The Effect of Load on the Detection of an Unexpected Stimulus in a Rapid Serial Visual Presentation Task.
Degree GrantorUniversity of Canterbury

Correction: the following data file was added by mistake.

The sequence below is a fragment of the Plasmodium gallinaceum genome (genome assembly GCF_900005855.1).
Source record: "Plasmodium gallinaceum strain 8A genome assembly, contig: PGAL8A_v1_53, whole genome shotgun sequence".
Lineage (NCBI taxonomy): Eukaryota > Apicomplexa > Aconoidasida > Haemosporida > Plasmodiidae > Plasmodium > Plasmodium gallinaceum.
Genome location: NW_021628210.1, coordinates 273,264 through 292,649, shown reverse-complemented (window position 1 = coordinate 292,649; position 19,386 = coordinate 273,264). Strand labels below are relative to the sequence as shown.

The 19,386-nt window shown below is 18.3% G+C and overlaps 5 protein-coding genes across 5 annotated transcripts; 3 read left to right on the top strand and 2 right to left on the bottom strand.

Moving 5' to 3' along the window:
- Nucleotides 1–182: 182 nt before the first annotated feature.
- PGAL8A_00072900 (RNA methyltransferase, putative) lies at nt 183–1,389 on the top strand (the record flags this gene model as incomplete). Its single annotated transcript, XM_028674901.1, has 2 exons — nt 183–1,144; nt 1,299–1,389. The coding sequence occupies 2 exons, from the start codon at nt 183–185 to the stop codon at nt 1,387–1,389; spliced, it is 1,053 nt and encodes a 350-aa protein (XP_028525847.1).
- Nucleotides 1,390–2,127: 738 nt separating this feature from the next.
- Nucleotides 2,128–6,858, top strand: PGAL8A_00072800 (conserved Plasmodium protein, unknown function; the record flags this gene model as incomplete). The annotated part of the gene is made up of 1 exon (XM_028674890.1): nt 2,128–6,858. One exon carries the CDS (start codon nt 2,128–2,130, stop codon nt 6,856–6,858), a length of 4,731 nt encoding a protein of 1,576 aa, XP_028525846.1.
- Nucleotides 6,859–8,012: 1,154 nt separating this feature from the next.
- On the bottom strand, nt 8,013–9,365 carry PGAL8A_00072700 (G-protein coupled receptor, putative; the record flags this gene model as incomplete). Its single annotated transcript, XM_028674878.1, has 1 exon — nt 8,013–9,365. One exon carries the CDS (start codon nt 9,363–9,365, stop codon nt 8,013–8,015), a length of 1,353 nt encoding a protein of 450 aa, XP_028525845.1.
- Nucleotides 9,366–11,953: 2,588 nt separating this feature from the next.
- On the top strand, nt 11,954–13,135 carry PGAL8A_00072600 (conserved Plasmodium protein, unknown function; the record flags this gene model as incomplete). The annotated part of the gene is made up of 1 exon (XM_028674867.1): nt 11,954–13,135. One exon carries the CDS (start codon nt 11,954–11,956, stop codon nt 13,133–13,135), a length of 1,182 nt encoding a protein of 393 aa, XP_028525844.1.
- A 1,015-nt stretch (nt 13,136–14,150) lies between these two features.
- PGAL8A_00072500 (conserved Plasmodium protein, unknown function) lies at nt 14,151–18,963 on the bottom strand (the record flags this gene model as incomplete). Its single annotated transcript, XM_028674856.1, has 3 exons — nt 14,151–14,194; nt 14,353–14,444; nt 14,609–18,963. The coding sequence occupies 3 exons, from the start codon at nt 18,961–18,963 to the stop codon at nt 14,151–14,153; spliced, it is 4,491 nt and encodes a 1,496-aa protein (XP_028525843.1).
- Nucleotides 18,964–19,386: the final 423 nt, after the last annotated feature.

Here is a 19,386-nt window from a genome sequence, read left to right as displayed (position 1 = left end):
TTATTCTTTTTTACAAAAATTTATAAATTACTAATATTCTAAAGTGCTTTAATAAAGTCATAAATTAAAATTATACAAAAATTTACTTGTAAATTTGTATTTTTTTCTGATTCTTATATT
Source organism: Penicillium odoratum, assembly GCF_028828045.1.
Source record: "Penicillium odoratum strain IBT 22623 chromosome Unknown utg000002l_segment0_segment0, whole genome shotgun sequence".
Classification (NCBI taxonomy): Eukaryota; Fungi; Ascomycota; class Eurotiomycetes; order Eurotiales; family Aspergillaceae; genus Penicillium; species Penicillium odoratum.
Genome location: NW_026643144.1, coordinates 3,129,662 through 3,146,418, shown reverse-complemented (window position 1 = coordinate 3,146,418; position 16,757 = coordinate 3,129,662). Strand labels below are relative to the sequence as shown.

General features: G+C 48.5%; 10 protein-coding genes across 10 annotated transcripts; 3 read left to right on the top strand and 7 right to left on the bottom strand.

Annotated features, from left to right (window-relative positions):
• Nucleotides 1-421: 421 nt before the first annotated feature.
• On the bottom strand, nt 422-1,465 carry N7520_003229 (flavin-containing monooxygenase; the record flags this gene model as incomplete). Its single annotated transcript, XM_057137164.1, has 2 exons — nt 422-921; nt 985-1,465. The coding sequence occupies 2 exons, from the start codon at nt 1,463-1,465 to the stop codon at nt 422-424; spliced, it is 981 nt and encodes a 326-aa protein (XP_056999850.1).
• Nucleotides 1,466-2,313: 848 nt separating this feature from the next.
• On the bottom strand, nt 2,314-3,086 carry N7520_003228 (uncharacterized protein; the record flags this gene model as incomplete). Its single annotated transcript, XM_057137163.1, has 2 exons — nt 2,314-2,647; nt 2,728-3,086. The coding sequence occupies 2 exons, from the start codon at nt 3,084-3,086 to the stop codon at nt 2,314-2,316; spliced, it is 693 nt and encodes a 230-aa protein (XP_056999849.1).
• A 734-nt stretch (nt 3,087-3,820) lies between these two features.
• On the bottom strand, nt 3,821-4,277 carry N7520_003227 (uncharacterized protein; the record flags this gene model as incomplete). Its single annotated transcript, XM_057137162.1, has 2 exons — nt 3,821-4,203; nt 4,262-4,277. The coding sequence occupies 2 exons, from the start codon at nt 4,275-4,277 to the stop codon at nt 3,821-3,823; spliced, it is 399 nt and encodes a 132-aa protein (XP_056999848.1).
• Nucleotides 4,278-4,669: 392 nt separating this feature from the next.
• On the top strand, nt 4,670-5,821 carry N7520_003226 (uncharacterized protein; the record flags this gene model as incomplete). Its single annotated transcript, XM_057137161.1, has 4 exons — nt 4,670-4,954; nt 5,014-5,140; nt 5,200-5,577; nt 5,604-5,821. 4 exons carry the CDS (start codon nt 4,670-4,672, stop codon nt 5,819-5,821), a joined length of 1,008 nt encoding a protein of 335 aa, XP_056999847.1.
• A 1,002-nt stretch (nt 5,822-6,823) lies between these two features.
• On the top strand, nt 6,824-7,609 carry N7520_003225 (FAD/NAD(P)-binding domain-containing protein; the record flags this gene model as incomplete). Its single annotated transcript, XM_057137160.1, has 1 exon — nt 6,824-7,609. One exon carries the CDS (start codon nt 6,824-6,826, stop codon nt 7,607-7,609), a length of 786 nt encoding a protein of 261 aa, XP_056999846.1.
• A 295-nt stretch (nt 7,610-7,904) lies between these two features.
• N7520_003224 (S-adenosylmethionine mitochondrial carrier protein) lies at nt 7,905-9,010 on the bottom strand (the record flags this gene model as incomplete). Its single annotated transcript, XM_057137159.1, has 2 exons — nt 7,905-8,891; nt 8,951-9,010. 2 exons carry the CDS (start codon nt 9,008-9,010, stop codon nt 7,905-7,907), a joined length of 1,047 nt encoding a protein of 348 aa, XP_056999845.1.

A rapid serial visual presentation task (RSVP) was combined with the 'inattention' paradigm (Mack & Rock, 1998) to investigate the effect of cognitive load on the detection of an unexpected stimulus. In addition, the detection of an unexpected stimulus presented in conjunction with a distractor item, rather than target, was also investigated. Seventy four students of the University of Canterbury participated in one of five experiments. Participants either performed a high cognitive load version of the RSVP task, selecting items on the basis of colour and semantic category, or a low cognitive load version selecting items on the basis of colour only. On the final frame of the fourth and critical trial, an unexpected stimulus appeared in conjunction with either a target or distractor item. The level of inattentional blindness to the unexpected stimulus was the result of interest. No effect of cognitive load or presentation partner was found. The implications of the results for the load theory of attention and cognitive control are discussed, along with the potential future uses of the developed method.